I love it when games give you a lot of mobility in mid-air. The feeling of controlling a character as they effortlessly move without touching the ground is something I always look forward to when available. ScourgeBringer, a brand new rogue-lite entering Early Access on February 6, offers said high-flying action in spades. Let’s take a look at how it plays and what it has to offer to see if it’ll be your next rogue fix.
ScourgeBringer begins with a short tutorial that sets up the basics of the game’s controls. You play as Khyra, a young woman with a sword and gun that has to fight old machines to learn about the past in a post-apocalyptic world. Khyra can double jump, dash infinitely, do light and heavy slashes with her sword, and shoot her equipped gun. You’ll mostly be using her dash to move from enemy to enemy so that you can attack them in the air with her sword.
The acts of dashing and slashing are quick, responsive, and quite entertaining. ScourgeBringer completely nails the sort of twitchy character action it’s going for, which is a definite boon. As Khyra hits foes, she’s able to regenerate bullets for her gun. On a gamepad, the gun can be fired either with the right analog stick or the right trigger. I prefer the trigger for this, as it auto-aims and the stick just doesn’t have as much accuracy as you’d want.
Enemies attack by striking at you or firing projectiles. In either instance, a small exclamation point flashes over them before they do. Physical attacks are simple enough to dodge– simply dash in another direction and you’ll evade harm. But enemies firing projectiles is a completely different thing.
Gotta get outta the way
But I feel like dodging projectiles is problematic. Almost all of the difficulty in ScourgeBringer comes from enemy shots, but avoiding them is extremely hard in most scenarios and flat-out impossible in others. As you don’t typically have many available shots in your gun at any time, you’ll mostly be using your sword for the majority of your attacks. But if you’re slashing away at an enemy and the exclamation point appears over its head, dashing away will often not help much.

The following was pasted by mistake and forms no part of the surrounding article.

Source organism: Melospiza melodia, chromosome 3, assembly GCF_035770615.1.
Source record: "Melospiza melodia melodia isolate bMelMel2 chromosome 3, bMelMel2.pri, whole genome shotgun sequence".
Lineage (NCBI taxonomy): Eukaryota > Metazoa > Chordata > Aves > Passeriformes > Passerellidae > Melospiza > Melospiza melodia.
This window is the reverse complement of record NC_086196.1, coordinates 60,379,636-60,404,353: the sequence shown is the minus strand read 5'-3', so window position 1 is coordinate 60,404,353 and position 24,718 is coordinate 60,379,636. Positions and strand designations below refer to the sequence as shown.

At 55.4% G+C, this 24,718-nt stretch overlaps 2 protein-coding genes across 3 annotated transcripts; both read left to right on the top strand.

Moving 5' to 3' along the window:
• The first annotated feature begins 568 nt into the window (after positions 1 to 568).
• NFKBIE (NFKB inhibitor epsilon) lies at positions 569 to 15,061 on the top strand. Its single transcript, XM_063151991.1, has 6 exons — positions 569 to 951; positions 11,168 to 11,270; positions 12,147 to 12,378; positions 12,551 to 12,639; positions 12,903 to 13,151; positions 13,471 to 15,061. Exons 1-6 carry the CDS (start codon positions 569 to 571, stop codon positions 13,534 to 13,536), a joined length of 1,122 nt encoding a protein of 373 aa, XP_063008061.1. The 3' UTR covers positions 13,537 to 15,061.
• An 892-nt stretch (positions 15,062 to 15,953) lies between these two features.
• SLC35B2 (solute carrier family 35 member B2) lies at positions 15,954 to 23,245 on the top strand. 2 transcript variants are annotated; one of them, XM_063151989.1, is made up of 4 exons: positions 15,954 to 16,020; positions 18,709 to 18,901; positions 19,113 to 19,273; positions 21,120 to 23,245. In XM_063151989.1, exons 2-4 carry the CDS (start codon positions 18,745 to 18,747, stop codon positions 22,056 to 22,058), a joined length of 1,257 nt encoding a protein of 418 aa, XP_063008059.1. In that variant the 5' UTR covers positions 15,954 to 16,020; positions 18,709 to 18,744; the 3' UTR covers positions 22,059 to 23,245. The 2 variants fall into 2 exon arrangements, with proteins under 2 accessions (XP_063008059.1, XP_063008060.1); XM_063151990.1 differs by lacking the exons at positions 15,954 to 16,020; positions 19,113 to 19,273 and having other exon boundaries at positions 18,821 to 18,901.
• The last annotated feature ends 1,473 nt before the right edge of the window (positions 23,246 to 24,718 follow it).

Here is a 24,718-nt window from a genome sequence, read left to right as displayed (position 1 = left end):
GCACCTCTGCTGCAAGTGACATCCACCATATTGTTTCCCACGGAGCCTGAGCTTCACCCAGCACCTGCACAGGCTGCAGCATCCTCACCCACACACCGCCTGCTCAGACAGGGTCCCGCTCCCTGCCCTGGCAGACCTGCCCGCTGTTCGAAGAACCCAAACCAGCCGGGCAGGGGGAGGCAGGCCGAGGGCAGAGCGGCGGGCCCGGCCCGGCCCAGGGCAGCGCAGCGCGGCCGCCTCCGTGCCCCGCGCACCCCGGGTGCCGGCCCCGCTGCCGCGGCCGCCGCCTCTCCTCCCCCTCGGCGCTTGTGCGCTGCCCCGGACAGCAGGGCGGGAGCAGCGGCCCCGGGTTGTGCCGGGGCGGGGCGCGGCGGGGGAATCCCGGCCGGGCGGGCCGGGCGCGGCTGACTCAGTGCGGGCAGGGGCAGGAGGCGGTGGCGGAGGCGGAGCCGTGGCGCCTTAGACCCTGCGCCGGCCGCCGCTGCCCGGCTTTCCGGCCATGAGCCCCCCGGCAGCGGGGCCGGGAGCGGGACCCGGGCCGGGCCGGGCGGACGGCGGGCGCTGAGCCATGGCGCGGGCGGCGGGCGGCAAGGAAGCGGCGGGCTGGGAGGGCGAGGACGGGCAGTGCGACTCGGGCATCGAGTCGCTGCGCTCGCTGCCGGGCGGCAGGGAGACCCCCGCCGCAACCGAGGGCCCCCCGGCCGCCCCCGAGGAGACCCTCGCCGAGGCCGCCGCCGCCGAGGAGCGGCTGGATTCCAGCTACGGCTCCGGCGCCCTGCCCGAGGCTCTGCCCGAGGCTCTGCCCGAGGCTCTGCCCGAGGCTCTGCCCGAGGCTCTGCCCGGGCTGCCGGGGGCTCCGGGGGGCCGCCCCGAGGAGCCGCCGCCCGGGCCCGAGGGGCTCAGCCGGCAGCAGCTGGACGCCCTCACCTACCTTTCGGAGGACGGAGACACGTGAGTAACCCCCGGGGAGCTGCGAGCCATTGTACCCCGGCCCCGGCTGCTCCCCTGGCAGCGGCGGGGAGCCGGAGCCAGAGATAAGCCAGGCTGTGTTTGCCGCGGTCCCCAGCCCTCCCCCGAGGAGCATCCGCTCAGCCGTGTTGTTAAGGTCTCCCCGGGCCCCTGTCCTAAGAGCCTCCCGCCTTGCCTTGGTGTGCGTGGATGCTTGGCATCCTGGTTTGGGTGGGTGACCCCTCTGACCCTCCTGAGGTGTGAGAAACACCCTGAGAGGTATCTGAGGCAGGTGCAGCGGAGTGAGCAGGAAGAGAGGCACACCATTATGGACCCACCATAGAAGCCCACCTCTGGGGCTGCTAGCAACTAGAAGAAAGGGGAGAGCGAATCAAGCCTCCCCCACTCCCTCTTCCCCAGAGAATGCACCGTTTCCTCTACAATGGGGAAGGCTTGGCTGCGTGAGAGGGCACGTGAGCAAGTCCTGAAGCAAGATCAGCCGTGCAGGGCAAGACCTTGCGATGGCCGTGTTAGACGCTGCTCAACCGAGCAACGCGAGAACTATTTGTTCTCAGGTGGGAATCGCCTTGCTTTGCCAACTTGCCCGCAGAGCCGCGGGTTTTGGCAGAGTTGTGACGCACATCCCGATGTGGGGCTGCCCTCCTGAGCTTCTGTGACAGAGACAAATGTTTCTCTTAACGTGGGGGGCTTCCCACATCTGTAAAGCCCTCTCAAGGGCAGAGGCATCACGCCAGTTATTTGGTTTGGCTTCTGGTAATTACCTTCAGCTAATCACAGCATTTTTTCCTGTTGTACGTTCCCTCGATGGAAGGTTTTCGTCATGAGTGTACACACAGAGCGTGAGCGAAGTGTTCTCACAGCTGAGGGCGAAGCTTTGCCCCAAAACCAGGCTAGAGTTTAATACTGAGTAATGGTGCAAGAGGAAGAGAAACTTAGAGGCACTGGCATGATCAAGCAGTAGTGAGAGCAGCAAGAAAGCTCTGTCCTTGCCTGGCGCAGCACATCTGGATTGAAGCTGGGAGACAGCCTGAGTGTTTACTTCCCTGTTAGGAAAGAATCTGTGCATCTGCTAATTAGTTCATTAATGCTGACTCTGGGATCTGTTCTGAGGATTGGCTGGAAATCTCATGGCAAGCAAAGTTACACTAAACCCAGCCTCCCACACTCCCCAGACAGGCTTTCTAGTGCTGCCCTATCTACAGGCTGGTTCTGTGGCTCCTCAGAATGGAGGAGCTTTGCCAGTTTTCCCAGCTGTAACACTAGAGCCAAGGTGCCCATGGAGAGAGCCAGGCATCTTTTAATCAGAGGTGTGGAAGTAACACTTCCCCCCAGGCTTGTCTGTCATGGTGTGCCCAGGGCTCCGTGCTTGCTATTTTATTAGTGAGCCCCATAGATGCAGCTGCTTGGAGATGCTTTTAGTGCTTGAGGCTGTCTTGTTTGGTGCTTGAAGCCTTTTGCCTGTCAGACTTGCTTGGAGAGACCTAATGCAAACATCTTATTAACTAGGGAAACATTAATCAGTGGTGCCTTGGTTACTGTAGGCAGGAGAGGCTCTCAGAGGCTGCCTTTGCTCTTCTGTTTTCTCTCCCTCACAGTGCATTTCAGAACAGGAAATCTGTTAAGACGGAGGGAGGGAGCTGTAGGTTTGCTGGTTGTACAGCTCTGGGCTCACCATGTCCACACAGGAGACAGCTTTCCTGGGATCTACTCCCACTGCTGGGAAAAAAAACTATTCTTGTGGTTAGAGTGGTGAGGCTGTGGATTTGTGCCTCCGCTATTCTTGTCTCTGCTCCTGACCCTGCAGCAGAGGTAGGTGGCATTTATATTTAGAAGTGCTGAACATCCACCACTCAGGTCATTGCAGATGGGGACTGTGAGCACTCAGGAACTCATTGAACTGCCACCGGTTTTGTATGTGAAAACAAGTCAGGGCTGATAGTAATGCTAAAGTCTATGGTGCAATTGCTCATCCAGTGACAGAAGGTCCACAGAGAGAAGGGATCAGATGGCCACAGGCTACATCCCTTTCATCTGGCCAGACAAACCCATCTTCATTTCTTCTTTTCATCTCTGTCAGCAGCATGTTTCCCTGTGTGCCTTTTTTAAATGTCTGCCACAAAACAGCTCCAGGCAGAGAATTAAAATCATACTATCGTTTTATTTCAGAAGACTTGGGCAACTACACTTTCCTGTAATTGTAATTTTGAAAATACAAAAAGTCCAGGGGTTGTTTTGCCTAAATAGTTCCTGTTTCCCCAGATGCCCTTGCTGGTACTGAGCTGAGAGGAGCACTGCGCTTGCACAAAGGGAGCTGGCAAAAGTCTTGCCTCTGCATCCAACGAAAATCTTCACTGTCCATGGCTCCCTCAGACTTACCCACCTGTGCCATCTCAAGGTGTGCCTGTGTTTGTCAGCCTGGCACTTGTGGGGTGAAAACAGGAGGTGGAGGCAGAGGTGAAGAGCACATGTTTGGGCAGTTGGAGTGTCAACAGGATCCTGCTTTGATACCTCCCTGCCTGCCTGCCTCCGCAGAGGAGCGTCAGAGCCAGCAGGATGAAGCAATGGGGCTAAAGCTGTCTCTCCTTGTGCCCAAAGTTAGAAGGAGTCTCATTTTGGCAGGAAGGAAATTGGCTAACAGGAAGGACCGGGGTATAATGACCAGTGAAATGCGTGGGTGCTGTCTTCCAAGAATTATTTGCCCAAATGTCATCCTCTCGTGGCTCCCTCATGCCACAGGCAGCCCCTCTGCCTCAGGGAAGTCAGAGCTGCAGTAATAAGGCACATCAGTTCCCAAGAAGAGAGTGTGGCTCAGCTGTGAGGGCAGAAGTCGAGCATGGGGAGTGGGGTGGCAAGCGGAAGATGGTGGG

If you’re already that close, chances are you’re just going to take the shots directly. You can dash away, but they get fired off so quickly and densely that there often isn’t a way to avoid them. The dash is fine as a mechanic, but it lacks any of the specificity that would be required for it to be useful in regards to bullet hell shenanigans. As such, there’s just no real way of dodging many attacks.
You can unlock a skill after a little while that lets Khyra’s heavy sword attack deflect a couple of bullets. But if there are more than a couple of bullets in an enemy’s volley, you’re going to possibly be hit with the others immediately after deflecting. And enemies very frequently fire considerably more bullets at you. In practice, this generally means that deflecting doesn’t offer any more of a chance for you to reduce damage taken than simply trying your luck with the dash. And the dash offers no invincibility frames. These choices also don’t work well in tandem with how stingy ScourgeBringer is with health.
No helping hand
To begin with, Khyra starts with a set amount of health that can be upgraded via the skill tree. After purchasing the first two upgrades, that adds up to 10 health overall. Each hit she takes reduces that by one. But healing items are not common. Each stage has a single shop where you can trade blood droplets discharged by foes for items. There is a healing item that can restore three units of health, but you’re more likely to find ones that can only heal one or two. Enemies will also rarely drop health items.